Al Pacino is my favorite actor, and I’ve always wanted to model him, and I finally did that. Here is the final image.
I first started off by collecting lot of images of Al Pacino in different angles -->
I chose an image from the movie “two for the money” (second image, top row), and started working on it.
Here are a few snaps from the modeling stage. My modeling process is simple. I start by creating a plane in the top lip, and keep extruding edges, maintaining shapes in both side and front angles, also looking at it from the perspective. This method also helps in getting the edge loops to flow in the desired direction:
Click on image to view biger size!
I don’t like to complicate my scene by using a number of lights. I used three free area lights and two bright planes, with self illumination set to a value of 100. Since the main source of light in the image is from the right, I set the intensity of the key light to a high value, and also a mild brown colour. The fill light is a mild blue, and the back light is white.
Here’s a clay render
At this point, I had tried different approaches at achieving realistic hair like max hair, alpha planes and even sculpting it in zbrush, but nothing seemed to bring out the feel in the hair, I was looking at. So, I decided on painting facial hair and the hair on the head. Since, my final goal is a still image, any approach can be taken to achieve a desired effect
The next stage was texturing. I spent a lot of time carefully laying out Uv’s since this is a very important step. If the Uv’s are not right, the textures tend to stretch. Here are my texture maps. I drew inspiration for the bump and specular maps from a German site.
The major time consuming process for me was getting the SSS shader to work perfectly, and also getting a good combination of the normal and the bump map, so that the final render looks like the level 6 sub- division in zbrush. For the SSS shader to work properly, the size of the model plays an important role. I decided to maintain real life proportions for the head.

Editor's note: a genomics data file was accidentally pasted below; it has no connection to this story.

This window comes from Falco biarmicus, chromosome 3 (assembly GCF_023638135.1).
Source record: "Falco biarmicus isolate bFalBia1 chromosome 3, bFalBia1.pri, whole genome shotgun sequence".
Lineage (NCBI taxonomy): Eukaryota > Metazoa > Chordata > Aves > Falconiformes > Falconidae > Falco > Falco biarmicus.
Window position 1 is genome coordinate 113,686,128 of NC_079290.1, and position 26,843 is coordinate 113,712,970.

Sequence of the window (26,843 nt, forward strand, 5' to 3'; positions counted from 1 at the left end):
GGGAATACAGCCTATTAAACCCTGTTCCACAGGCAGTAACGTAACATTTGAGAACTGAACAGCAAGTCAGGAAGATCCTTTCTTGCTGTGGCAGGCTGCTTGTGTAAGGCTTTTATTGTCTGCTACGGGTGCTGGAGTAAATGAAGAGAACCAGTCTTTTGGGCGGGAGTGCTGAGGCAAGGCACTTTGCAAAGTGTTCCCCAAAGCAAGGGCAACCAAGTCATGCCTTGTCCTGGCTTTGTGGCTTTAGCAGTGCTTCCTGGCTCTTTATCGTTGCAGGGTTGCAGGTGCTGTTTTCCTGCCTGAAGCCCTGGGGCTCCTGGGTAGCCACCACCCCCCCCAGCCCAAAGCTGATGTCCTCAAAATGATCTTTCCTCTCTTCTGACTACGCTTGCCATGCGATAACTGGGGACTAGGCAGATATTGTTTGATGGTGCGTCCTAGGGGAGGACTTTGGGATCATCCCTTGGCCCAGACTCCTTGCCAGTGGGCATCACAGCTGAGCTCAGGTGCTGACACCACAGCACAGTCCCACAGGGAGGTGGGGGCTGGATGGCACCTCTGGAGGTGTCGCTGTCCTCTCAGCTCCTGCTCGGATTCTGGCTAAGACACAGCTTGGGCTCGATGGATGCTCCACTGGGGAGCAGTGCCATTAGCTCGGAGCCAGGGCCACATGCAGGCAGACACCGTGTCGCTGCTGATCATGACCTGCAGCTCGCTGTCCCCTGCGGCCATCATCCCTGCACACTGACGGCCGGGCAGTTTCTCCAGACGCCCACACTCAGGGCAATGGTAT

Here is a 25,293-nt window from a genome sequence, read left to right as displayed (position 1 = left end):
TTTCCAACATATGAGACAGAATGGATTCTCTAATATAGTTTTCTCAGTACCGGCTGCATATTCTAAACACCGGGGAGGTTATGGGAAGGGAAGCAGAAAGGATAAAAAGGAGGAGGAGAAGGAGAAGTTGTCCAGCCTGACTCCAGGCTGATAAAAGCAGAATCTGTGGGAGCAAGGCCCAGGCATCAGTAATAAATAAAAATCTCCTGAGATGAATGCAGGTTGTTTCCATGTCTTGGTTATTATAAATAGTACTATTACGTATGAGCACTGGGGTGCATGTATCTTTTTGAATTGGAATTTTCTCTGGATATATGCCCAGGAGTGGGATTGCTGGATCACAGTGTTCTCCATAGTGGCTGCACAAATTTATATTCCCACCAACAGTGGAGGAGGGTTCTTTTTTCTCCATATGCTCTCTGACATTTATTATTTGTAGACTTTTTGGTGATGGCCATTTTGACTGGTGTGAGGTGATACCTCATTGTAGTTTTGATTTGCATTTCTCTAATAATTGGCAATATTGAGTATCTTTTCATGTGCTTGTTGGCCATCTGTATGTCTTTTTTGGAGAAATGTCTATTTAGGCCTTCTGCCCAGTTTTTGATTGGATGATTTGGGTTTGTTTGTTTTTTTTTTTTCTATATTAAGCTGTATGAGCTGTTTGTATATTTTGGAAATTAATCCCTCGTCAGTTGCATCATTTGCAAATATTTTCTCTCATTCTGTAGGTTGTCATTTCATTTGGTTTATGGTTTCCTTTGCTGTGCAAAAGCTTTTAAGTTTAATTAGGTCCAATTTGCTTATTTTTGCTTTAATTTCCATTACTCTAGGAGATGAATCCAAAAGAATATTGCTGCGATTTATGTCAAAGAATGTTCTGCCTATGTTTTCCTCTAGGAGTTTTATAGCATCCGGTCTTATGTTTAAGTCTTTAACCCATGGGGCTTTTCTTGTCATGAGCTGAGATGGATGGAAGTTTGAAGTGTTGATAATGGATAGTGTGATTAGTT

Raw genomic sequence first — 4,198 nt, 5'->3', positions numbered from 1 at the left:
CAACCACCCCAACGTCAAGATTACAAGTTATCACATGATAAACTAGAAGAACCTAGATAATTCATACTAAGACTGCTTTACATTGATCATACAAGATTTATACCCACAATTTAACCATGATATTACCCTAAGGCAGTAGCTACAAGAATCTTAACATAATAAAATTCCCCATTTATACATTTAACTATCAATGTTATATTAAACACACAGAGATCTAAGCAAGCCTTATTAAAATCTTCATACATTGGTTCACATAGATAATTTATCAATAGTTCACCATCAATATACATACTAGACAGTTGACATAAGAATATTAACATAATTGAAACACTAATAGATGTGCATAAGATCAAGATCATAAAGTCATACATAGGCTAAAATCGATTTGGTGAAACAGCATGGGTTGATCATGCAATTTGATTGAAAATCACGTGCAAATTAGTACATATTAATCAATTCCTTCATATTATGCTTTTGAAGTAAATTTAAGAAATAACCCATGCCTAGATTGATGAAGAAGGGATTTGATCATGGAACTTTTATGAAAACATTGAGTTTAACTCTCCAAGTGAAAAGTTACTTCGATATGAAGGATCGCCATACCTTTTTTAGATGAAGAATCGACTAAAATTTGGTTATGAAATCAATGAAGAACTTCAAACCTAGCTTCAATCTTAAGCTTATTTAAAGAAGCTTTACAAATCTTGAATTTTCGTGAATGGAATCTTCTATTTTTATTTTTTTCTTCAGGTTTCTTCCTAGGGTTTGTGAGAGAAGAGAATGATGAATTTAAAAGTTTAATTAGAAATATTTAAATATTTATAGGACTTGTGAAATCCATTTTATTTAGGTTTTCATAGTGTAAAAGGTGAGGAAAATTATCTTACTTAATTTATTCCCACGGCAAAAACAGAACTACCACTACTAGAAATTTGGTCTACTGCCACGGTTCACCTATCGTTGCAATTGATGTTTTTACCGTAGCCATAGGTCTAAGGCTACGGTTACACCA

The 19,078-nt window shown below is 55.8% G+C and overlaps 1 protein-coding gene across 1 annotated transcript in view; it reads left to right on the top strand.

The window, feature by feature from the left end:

Finally, I turned on final gather, and set the rays to 50, and the bounces to 3, and did several test renders. Take a look at a low resolution render with basic hair painted in.
For the final render, I used a high final gather setting of 1000 rays, 3 bounces. After a layer of paint over in photoshop, and colour correction, and more tweaking, I managed to end up in this final quality.
A few tips overall, that I thought might be helpful.
- For painting small strands of hair, I take a 1 pixel brush and paint in strands. I then use the sharpen tool (shortcut R) over it, in places where I need shine in the hair, and those regions become sharp and coloured ( due to extreme sharpening), I then use the desaturate tool over the coloured pixels, and then use the blur tool over the desaturated strands. This method helps in achieving clean small strands of hair, quickly and effectively.
- I always use photographic reference, and I also have a big database before even starting the modeling process. I think research, is a very important phase in achieving good looking images.
- Concentrating on the minute details pays off in the final render. A lot of people may not even notice them, but the small details are the ones that really enhance the look of an image.
- I think its necessary to spend a lot of time on tweaking to get fantastic results, the more the tweaking, the better the results, and finally
- If you are doing a still image, anything counts. Feel free to take any steps to achieve the desired look and feel.
Thank you for your patience and encouragement.
ABOUT THE ARTIST
I’m Vikram, A texturing/modeling artist From Chennai, India. I’ve been employed in the games industry for a few years now. Other than this, I’ve also worked on feature films. I completed a master’s degree from the Bournemouth University, UK
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